N2 - BACKGROUND: Melatonin is increasingly used as a pharmacological sleep aid but it is also emerging as a regulator of glucose homoeostasis. Yet, previous research has been ambiguous with reports of both positive and negative effects of melatonin on glucose metabolism.OBJECTIVES: To assess the effect of daily treatment with melatonin on fasting glucose, insulin, insulin sensitivity and haemoglobin A1c (HbA1c) levels.DATA SOURCES: MEDLINE, EMBASE, CENTRAL, clinicaltrials.gov and clinicaltrialsregister.eu were systematically searched.ELIGIBILITY CRITERIA, PARTICIPANTS AND INTERVENTIONS: All randomized, placebo-controlled studies with melatonin treatment were assessed. We included studies with daily melatonin treatment (≥2 weeks) of healthy adults or patients with metabolic diseases.METHODS: Hedges' g differences were calculated for the metabolic parameters of the included studies, heterogeneity was assessed with χ2 and I2 tests and meta-analyses were performed with the random-effects model.RESULTS: Long-term treatment with melatonin did not change fasting glucose significantly compared with placebo (g: -0.07 [-0.22 to 0.08], n = 603) but it reduced fasting insulin levels slightly (g: -0.27 [-0.50 to -0.04], n = 278) and trended towards reduced insulin resistance (HOMA-IR) (g: -0.20 [-0.44 to 0.03], n = 278). HbA1c levels were largely unaffected by melatonin treatment compared with placebo (g: 0.14 [-0.19 to 0.46], n = 142).CONCLUSIONS: With the available literature, melatonin seems to be a glucose-metabolic safe sleep aid in patients with metabolic diseases and in healthy adults. It may even have beneficial glucose-metabolic effects as fasting insulin levels were reduced in this meta-analysis, but the confidence intervals of the meta-analyses are wide, underscoring the need for further research within this field.

AB - BACKGROUND: Melatonin is increasingly used as a pharmacological sleep aid but it is also emerging as a regulator of glucose homoeostasis. Yet, previous research has been ambiguous with reports of both positive and negative effects of melatonin on glucose metabolism.OBJECTIVES: To assess the effect of daily treatment with melatonin on fasting glucose, insulin, insulin sensitivity and haemoglobin A1c (HbA1c) levels.DATA SOURCES: MEDLINE, EMBASE, CENTRAL, clinicaltrials.gov and clinicaltrialsregister.eu were systematically searched.ELIGIBILITY CRITERIA, PARTICIPANTS AND INTERVENTIONS: All randomized, placebo-controlled studies with melatonin treatment were assessed. We included studies with daily melatonin treatment (≥2 weeks) of healthy adults or patients with metabolic diseases.METHODS: Hedges' g differences were calculated for the metabolic parameters of the included studies, heterogeneity was assessed with χ2 and I2 tests and meta-analyses were performed with the random-effects model.RESULTS: Long-term treatment with melatonin did not change fasting glucose significantly compared with placebo (g: -0.07 [-0.22 to 0.08], n = 603) but it reduced fasting insulin levels slightly (g: -0.27 [-0.50 to -0.04], n = 278) and trended towards reduced insulin resistance (HOMA-IR) (g: -0.20 [-0.44 to 0.03], n = 278). HbA1c levels were largely unaffected by melatonin treatment compared with placebo (g: 0.14 [-0.19 to 0.46], n = 142).CONCLUSIONS: With the available literature, melatonin seems to be a glucose-metabolic safe sleep aid in patients with metabolic diseases and in healthy adults. It may even have beneficial glucose-metabolic effects as fasting insulin levels were reduced in this meta-analysis, but the confidence intervals of the meta-analyses are wide, underscoring the need for further research within this field.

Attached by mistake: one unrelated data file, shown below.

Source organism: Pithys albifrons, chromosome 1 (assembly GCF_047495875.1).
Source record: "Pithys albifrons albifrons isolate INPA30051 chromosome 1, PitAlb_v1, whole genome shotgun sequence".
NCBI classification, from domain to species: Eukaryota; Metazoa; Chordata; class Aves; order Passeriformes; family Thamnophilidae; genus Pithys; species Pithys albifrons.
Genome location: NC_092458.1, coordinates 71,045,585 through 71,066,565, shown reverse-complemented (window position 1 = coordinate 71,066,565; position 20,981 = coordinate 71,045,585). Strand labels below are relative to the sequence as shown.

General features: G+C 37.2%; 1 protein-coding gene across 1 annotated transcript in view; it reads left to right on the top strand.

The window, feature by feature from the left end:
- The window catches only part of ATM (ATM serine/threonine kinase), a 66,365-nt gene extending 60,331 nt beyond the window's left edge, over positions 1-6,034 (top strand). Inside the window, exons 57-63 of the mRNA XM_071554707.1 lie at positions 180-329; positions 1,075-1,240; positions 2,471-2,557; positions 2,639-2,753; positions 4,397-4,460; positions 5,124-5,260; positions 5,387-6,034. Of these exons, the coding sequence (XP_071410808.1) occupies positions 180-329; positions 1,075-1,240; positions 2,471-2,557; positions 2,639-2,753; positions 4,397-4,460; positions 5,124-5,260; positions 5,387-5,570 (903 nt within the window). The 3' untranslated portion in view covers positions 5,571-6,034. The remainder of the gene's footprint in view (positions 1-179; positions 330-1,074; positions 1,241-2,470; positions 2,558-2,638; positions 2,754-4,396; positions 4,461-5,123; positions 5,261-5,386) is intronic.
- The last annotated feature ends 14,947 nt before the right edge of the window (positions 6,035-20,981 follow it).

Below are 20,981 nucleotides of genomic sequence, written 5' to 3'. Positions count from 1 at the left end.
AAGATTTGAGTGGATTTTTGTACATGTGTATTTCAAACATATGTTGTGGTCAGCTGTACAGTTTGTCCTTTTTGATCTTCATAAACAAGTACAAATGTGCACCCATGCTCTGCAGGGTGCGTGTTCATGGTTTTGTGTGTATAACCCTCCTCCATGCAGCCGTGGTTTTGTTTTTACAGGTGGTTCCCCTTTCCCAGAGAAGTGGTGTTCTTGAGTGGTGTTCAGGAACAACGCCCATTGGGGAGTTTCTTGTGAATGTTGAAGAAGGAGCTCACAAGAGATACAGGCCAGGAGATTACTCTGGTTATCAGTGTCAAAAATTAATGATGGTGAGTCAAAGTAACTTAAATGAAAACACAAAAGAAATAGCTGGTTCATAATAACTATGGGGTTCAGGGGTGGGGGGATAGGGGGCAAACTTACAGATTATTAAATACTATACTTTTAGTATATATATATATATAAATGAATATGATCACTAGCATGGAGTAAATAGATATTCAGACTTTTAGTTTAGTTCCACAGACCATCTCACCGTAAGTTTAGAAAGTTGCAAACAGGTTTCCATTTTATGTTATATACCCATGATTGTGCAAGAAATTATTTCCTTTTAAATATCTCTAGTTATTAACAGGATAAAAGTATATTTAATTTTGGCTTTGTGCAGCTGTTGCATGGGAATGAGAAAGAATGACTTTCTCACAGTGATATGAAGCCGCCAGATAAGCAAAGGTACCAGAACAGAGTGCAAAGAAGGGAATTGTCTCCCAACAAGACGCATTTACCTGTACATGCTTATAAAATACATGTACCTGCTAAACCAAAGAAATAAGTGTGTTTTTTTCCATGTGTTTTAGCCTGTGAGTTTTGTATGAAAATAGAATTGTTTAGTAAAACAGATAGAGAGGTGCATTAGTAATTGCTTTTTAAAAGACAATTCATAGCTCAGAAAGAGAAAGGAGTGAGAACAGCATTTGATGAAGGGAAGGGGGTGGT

KW - HbA1c

KW - glucose

KW - insulin

KW - insulin sensitivity

KW - melatonin

KW - meta-analysis

KW - systematic review

KW - BLIND

KW - INTERVENTIONS

KW - PLACEBO

KW - TOLERANCE

KW - HUMANS

U2 - 10.1111/cen.14576

DO - 10.1111/cen.14576

M3 - Review

C2 - 34370338

VL - 95

SP - 691

EP - 701

JO - Clinical Endocrinology

JF - Clinical Endocrinology

SN - 0300-0664

IS - 5

ER -